Hawaiian Superman

Oswald Stender shares some of his thoughts on all things Hawaiian, from sovereignty to ditching the Akaka Bill

February, 2007

Oswald “Oz” Stender has successfully run for Office of Hawaiian Affairs trustee four times. He hasn’t campaigned once. He hasn’t had to. After putting his career on the line by denouncing his fellow Bishop Estate trustees and calling for reform of the multibillion-dollar trust in what was one of the biggest scandals of the ’90s, Oz practically became a household name. A decade later, Oz is still championing Native Hawaiian issues.

On the Akaka Bill
I say forget the Akaka Bill. My view, and it’s not a popular view around here, is to forget sovereignty, forget all the property rights and governance issues, forget all that stuff.

You can always come back and do those things. All we want is native recognition. That sets Hawaiians apart from the other citizens in this country, and declares [them] a special group of people, just like Congress has done for the Indians and the Alaskans. What that does is take us out of the 14th Amendment issues regarding racial preference. Then all the challenges that Kamehameha Schools and OHA and [Department of Hawaiian Homeland] face—they don’t go away, but at least we’ve got a strong line of defense that already has precedence before the Supreme Court. A lot of cases have been granted in favor of the Indians because congress has given them special status.

On ceded lands
During the overthrow [of the Hawaiian Monarchy], 1.8 million acres were taken from the Hawaiians, but only 1.2 million acres were returned to the state. If the overthrow was illegal, which the federal and state governments admitted it was, then we should get all 1.8 million acres back. Not just 20 percent of the revenues from the lease of state lands [roughly $15 million each year], which is what we get now. But we’re not asking for all the land back. We’re not even asking for 100 percent of the revenues. That’s unrealistic. What we want is the back rent the state owes us from 1978 [to 2005], which is when we should have started receiving the payments. That’s our goal this year.

On Hawaiians in business
Back in the day, everything on the front page was all the bad things Hawaiians did. There was nothing good about Hawaiians. I was in the business community—I knew there were a lot of good Hawaiians. Then I learned it wasn’t popular to tell people you were part Hawaiian. Johnny Bellinger, who was president of First Hawaiian Bank, he was Hawaiian and nobody knew. So we started the Native Hawaiian Chamber of Commerce to let the world know that there are good Hawaiians around. We’re in business. We are successful. We speak English, and all of that.

On Gov. Linda Lingle
I’m impressed with her aloha for Hawaiians. When she came to Hawaii from New York, she lived on Molokai for 10 years. She got to know the Hawaiians and she loves the Hawaiians. When she first ran for governor, OHA had a forum and we asked her questions about how she was going to deal with the Hawaiians and she was right on target. She said, “Look at my Cabinet, and the people on my campaign—all Hawaiians.” When we asked the same question to Mazie Hirono, who was her opponent, she said, “Well, I’m sure we can teach them to be department heads.”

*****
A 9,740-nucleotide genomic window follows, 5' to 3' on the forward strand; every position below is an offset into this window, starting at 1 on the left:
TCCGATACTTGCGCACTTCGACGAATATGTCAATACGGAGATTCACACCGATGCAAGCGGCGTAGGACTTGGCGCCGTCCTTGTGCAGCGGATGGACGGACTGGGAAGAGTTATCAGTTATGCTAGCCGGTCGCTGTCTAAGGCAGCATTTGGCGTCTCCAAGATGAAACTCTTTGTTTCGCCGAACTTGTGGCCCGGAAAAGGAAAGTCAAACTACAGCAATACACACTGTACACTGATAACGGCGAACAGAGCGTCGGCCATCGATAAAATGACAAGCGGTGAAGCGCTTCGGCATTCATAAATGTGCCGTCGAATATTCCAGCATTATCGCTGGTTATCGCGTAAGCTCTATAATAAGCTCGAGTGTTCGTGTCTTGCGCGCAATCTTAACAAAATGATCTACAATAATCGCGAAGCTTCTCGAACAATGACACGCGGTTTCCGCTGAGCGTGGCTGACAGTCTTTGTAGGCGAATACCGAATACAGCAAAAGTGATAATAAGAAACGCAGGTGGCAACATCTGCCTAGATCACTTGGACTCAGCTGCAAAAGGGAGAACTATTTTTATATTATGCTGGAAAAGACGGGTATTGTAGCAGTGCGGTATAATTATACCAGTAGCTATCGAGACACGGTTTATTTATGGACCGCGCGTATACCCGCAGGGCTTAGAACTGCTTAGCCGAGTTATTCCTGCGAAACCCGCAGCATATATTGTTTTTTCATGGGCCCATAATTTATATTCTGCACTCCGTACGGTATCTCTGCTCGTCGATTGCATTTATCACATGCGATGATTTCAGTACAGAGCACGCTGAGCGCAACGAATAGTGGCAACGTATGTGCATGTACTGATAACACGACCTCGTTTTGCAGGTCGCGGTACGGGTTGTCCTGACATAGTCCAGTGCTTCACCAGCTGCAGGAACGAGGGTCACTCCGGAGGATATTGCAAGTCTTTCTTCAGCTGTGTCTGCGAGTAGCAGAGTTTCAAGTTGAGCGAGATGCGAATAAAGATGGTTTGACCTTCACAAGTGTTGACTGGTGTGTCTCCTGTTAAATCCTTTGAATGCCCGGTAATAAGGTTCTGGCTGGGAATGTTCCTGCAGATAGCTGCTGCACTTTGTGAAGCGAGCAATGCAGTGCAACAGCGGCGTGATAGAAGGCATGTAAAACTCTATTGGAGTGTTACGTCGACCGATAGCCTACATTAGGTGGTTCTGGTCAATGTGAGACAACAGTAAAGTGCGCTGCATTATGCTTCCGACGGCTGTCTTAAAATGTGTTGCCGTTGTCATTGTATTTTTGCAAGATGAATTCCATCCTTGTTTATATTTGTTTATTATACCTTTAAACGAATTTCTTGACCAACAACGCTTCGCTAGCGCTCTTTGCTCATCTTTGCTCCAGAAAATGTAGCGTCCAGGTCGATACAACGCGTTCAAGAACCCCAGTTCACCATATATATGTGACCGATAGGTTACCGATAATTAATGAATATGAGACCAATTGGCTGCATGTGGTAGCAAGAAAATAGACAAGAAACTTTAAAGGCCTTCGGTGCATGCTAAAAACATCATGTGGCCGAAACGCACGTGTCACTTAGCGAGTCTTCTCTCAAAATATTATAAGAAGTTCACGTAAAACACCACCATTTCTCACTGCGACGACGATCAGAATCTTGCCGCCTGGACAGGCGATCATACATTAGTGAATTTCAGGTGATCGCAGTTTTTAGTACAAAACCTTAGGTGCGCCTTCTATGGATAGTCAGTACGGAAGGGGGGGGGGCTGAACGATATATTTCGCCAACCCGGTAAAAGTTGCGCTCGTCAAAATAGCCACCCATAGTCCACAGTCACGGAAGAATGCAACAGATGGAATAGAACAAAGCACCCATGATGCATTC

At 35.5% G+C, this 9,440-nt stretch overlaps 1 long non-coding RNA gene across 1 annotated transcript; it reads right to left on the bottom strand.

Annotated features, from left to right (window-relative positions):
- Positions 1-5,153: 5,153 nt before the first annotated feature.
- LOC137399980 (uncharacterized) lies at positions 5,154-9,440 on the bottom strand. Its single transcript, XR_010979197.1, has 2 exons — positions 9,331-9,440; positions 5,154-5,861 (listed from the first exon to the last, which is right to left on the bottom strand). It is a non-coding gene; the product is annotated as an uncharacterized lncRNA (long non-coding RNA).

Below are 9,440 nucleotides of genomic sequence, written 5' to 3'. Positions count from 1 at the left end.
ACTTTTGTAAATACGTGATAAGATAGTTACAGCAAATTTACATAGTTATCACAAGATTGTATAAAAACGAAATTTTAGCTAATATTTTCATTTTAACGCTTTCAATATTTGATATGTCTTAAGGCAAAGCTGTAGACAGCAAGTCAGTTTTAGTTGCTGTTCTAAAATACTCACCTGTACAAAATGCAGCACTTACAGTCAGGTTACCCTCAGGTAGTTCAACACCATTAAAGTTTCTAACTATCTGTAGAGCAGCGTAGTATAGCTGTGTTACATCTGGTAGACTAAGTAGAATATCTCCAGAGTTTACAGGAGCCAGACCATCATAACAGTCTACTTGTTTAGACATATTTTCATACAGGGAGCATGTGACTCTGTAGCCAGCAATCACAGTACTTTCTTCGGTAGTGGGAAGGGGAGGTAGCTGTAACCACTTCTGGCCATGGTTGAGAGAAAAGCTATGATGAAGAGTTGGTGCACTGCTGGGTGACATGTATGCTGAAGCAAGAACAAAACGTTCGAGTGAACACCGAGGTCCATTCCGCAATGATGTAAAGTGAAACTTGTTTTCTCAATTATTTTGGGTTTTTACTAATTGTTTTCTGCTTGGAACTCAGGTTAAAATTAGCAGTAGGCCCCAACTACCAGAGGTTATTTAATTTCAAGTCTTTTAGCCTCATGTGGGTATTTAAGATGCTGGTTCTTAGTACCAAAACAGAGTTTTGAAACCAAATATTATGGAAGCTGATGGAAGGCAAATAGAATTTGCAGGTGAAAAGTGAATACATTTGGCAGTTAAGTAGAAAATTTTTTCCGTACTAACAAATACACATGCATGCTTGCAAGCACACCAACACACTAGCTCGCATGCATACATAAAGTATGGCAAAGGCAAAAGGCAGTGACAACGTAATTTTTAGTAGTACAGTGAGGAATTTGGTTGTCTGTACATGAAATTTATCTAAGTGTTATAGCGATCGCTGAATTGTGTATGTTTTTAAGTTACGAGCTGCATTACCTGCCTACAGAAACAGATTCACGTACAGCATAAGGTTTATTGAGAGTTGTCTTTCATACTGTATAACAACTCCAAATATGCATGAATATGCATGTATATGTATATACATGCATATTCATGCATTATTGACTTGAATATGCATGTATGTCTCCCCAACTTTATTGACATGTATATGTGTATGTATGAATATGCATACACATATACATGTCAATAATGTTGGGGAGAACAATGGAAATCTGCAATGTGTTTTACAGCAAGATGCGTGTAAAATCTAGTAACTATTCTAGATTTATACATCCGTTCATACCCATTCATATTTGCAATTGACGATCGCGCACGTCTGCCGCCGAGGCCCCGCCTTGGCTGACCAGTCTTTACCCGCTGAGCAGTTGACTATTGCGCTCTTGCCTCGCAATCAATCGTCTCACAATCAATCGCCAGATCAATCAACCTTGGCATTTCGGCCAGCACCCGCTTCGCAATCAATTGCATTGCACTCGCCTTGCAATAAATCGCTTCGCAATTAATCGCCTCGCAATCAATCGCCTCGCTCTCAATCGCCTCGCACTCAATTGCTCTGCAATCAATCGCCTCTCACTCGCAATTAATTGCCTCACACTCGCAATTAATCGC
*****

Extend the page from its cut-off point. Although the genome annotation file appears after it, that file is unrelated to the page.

On partisanship
I’m a nonpartisan. I vote for the person. I don’t vote the party line. Although in the days when you had to register, I registered as a Republican. But I’ve always looked at the person. I look for their values. I want to see if their values are similar to Hawaiian values, or even the 10 commandments. And you can only sense that in politics, because people say one thing and do something else. But with enough conversation, you can find out exactly where they are.

On OHA’s failed attempt to purchase KGMB
Originally, I looked at it as a venue for Hawaiians to get the word out. An ethnic station. But the FCC has so many rules governing that sort of thing that it wasn’t going to happen. As I looked into it though, I realized it was a pretty darn good business investment. That station netted over $3 million a year. On top of that, the station comes with the land underneath it, worth about $20 million. I was very disappointed that the trustees wouldn’t let me do the due diligence on it. We could’ve made some money on that deal, but the other trustees are very risk averse. They’ve got little experience in business, but none in real estate in particular.

On OHA’s status as a government agency
We’re a government agency only by fiat. We’re like a stepchild of the government, yet we’re stuck with that ‘government’ label. One of the problems with that is that we have to live under the sunshine law – we have to publish everything we do. When we looked into buying KGMB, everybody found out. Same thing with Moanalua Park. We were trying to buy the park, but because we had to publish the whole thing, the guy who was bidding against us bid $100,000 more than we did and waived all the conditions we put on our purchase. So he got it. We cannot do real estate this way. We can’t do business this way.

On sovereignty
I’m convinced we’ll never get there, because there are 28 different ideas as to what form sovereignty should take. The ideas run from a nation within a nation all the way to seceding from the union—which I don’t think most Hawaiians want to see happen. I don’t want to see that happen. I tell Hawaiians, how many of you retired from the government? Do you realize if we become sovereign you lose your pensions? You don’t get Medicaid. You don’t get Medicare. You don’t get Social Security. You sever yourself from the mother country, you sever yourself.


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